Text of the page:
The line twixt plagiarism and inspiration really depends on whether your the inspired or the inspiration, doesn't it?
That said, Bob's still a genius. And Idiot Wind may be the greatest pissed-off song of all time. The sneer in his voice when he says "boxcar" alone is enough to let you know how ticked he was.
Stainer from Nyc, Nyanger and disgust are very similar. my top angry Dylan tune.
Rodney from Charleston, WvI can't believe there aren't more comments on this song. This is a song that means different things to different people, to some it displays anger, to others it may it may be about disgust. I just play it loud.
Rodney from Dunbar, WvThe live version rocks on the "Hard Rain" album.
Ralph from Middletown, NyDylan was incredible at being able to take a personal emotion/idea/concept and make it universal. I think all art is about that. "Positively 4th Street" is another song that is a good example of this.
The New York version of this song is slower and longer. In fact, the New York sessions seemed to have a more dour mood over it, I guess for some obvious reasons. When he went to Minnesota later, after listening to the album, he decided to re-record it, to "pep" it up a bit, it seems to me.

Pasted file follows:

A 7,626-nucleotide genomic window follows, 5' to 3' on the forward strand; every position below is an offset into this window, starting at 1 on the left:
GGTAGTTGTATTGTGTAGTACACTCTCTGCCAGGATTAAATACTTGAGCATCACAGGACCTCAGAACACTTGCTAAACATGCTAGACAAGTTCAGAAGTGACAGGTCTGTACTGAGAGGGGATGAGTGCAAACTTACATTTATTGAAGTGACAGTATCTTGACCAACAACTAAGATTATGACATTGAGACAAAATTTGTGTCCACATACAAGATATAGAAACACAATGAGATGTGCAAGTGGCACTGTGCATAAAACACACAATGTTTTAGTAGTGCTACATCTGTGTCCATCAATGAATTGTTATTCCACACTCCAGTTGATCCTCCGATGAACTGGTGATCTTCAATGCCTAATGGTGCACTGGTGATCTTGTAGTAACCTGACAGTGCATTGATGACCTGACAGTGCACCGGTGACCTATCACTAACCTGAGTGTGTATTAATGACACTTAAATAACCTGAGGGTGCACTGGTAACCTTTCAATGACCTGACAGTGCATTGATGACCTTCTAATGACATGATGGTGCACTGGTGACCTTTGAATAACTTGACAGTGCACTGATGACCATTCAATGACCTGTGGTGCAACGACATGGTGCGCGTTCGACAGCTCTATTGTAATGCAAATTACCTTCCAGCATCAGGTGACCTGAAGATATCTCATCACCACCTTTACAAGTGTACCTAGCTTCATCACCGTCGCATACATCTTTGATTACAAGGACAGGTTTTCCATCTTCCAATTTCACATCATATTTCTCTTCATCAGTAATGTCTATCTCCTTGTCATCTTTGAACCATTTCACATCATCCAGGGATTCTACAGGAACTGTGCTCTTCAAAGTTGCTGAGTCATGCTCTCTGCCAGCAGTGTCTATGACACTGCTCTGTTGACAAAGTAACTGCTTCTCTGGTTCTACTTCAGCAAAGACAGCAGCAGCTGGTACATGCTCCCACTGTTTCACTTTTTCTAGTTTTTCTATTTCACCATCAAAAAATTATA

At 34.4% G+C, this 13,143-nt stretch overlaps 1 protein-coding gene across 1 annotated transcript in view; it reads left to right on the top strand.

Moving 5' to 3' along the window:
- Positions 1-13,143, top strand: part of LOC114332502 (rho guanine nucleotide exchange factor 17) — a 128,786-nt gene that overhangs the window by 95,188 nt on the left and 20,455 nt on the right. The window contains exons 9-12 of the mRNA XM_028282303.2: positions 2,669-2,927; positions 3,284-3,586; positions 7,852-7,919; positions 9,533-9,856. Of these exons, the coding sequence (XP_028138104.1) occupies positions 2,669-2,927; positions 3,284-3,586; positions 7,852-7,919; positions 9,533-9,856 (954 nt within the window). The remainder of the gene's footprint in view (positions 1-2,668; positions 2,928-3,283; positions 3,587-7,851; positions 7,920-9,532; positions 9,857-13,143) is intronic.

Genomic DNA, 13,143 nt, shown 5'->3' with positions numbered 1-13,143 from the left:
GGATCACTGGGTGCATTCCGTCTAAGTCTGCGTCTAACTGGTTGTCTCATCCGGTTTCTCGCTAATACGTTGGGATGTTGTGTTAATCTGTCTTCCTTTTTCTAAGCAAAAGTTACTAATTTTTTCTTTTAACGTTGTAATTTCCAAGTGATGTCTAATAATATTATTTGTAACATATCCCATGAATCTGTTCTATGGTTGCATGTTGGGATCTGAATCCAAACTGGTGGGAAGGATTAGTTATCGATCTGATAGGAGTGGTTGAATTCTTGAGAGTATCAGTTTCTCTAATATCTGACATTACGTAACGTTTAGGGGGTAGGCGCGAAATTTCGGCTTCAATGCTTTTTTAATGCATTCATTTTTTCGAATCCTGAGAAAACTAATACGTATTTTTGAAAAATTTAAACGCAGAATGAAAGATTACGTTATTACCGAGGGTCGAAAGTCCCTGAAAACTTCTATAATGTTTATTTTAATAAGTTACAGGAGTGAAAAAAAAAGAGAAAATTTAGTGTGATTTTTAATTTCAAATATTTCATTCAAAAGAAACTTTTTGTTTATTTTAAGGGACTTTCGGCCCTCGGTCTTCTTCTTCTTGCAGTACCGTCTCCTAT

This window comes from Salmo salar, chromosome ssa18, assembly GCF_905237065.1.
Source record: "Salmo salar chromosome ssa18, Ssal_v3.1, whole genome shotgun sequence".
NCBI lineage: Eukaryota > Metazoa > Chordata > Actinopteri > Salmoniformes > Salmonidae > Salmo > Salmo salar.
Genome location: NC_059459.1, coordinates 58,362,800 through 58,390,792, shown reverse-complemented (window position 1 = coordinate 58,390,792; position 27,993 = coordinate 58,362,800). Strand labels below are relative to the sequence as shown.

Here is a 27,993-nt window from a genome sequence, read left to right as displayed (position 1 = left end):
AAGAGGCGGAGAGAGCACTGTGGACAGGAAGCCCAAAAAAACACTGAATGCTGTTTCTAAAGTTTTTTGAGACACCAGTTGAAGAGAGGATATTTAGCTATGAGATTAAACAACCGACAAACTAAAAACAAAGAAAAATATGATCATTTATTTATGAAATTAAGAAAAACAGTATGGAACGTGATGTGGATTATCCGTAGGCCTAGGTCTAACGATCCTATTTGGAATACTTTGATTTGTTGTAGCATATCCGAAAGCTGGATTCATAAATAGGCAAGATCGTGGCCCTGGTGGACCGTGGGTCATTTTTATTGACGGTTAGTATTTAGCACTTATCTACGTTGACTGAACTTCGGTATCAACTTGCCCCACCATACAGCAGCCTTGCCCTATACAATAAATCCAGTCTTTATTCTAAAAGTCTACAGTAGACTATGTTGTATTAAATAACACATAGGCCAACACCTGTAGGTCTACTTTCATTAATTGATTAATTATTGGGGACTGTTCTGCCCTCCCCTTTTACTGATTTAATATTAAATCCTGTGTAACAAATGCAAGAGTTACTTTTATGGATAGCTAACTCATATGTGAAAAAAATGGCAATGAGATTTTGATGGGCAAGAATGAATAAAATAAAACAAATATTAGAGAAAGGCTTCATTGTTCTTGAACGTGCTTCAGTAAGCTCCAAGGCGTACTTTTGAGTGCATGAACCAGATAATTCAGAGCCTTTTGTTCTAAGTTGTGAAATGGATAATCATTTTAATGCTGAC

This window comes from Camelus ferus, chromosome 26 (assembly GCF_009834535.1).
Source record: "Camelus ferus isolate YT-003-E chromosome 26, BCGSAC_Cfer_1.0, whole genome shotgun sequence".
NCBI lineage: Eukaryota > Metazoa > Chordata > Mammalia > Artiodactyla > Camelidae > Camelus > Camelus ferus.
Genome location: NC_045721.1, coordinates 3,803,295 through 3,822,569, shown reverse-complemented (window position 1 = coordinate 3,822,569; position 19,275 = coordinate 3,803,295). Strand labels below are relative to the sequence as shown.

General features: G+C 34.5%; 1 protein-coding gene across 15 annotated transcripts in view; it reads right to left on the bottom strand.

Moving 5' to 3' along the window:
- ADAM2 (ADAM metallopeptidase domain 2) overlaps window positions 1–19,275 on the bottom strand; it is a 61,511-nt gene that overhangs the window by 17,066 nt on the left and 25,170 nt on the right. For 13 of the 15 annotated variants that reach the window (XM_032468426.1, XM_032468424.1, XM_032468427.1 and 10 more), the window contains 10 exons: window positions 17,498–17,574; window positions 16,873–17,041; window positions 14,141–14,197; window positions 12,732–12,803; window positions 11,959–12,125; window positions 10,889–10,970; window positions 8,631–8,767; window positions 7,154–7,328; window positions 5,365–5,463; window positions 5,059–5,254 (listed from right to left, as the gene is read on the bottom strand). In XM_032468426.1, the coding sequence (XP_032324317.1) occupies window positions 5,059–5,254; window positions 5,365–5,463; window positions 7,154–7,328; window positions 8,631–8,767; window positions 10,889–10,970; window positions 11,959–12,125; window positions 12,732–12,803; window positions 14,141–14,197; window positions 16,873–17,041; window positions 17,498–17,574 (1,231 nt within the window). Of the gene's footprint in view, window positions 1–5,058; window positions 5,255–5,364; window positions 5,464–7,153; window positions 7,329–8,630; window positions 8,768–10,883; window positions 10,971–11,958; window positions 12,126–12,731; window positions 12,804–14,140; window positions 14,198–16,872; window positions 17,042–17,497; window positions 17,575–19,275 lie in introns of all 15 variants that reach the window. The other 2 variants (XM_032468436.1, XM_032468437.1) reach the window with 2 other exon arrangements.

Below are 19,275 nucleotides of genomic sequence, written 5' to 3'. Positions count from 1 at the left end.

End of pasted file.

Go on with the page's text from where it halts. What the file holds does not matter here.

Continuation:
Years ago, after I heard both versions of this album (constructing a copy of it myself to represent the NY sessions), I decided-- no, I felt compelled-- to write an essay about my thoughts on the differences between the NY and Minnesota sessions for "Blood On the Tracks". That is how much of an effect this album had on me.
There are only five other albums that have been just as thought-provoking: Lou Reed's "Berlin", "Magic and Loss", and "Songs For Drella", Todd Rundgren's "A Wizard, A True Star", and Joni Mitchell's "Hejira".
Dan from Lee, NhThis is what Dylan's all about pure bitterness and pure from the heart poeticness. There's nothing like it.
Matthew from New York, NyDylan sued Hootie and the Blowfish for extensively quoting this song in their hit "I Only Want to Be With You." The prefaced the quote by singing "Put on a little Dylan, sitting on a fense..." and ended it with "Ain't Bobby so cool," just to make sure you knew they were quoting Dylan. Unfortunately, they never received Dylan's permission first. The suit settled out of court.